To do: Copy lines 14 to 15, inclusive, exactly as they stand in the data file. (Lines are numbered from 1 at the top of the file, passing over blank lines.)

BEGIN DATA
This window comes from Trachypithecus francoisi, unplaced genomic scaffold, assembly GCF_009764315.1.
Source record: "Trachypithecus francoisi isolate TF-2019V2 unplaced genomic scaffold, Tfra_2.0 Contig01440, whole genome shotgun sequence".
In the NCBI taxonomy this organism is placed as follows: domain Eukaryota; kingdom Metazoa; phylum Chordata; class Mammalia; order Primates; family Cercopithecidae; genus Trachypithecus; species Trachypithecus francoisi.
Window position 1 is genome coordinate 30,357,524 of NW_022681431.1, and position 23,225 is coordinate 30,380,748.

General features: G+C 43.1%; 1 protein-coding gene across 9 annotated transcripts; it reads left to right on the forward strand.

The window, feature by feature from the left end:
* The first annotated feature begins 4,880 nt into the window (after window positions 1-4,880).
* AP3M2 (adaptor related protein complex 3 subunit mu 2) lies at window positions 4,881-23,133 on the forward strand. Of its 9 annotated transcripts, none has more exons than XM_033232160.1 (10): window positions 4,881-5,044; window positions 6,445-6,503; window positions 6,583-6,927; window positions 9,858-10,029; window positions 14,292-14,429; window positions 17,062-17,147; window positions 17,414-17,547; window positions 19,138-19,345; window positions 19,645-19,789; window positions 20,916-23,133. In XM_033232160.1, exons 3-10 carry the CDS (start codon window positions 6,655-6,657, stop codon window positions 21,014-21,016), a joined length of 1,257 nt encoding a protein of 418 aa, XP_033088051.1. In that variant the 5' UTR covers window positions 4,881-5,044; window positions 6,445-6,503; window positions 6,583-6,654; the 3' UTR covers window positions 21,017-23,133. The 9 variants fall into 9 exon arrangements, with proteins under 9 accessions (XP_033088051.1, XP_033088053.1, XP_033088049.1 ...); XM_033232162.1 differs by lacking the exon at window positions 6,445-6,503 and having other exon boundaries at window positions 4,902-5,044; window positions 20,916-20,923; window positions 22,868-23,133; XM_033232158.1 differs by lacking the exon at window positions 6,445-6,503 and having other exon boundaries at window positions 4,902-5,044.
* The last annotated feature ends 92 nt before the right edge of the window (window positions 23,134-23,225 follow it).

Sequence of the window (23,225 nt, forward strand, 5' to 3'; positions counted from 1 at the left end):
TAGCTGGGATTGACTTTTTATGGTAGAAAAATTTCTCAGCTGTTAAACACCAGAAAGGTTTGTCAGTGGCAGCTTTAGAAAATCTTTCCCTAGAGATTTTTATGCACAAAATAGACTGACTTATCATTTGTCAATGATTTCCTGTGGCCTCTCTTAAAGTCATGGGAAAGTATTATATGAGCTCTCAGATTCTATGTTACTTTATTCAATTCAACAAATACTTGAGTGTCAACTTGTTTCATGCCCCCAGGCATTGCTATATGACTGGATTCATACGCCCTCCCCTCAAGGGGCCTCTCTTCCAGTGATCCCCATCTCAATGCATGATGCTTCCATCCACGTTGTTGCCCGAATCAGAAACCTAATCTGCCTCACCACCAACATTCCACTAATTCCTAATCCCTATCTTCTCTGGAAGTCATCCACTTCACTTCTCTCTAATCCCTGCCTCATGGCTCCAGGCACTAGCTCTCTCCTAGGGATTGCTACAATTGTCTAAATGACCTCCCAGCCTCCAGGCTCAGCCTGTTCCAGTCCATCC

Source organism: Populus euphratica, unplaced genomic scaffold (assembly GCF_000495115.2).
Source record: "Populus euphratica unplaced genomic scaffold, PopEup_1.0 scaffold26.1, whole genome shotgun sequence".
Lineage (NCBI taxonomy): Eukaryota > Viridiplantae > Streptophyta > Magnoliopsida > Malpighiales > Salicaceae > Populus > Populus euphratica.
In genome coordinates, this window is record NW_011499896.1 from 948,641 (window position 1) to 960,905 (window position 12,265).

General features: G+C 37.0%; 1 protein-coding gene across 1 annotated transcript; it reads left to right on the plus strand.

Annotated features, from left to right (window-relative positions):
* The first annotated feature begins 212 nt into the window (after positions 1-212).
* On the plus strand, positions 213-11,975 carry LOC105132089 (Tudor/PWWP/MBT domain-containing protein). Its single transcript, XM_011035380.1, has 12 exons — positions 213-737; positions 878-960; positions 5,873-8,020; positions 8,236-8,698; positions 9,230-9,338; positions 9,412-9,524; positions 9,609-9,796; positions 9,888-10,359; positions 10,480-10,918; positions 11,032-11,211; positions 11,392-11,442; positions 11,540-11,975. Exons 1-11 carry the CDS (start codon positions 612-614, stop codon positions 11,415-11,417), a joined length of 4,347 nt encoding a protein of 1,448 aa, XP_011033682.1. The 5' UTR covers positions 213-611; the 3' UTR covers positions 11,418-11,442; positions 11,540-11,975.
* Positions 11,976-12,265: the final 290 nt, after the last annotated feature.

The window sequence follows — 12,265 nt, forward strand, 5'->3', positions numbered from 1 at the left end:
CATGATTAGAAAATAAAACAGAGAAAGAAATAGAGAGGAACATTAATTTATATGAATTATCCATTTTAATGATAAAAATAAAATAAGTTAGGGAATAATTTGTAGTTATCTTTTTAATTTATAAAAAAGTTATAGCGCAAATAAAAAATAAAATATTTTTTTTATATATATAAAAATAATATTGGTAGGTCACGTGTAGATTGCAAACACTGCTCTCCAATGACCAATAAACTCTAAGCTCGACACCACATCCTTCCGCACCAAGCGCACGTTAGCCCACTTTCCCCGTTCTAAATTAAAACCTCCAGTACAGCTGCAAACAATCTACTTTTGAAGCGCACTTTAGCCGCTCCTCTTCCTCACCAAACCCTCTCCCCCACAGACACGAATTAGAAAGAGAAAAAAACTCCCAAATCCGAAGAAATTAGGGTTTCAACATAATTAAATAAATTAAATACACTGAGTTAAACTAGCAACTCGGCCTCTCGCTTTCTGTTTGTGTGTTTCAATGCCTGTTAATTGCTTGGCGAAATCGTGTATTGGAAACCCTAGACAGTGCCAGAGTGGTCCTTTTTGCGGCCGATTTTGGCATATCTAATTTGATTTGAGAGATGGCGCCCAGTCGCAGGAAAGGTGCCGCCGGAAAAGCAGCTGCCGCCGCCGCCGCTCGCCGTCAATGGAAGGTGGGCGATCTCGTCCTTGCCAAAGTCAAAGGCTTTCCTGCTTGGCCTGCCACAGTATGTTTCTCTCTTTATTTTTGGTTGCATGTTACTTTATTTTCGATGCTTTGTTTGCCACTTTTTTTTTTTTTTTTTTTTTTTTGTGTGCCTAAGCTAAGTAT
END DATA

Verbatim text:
Lineage (NCBI taxonomy): Eukaryota > Viridiplantae > Streptophyta > Magnoliopsida > Malpighiales > Salicaceae > Populus > Populus euphratica.
In genome coordinates, this window is record NW_011499896.1 from 948,641 (window position 1) to 960,905 (window position 12,265).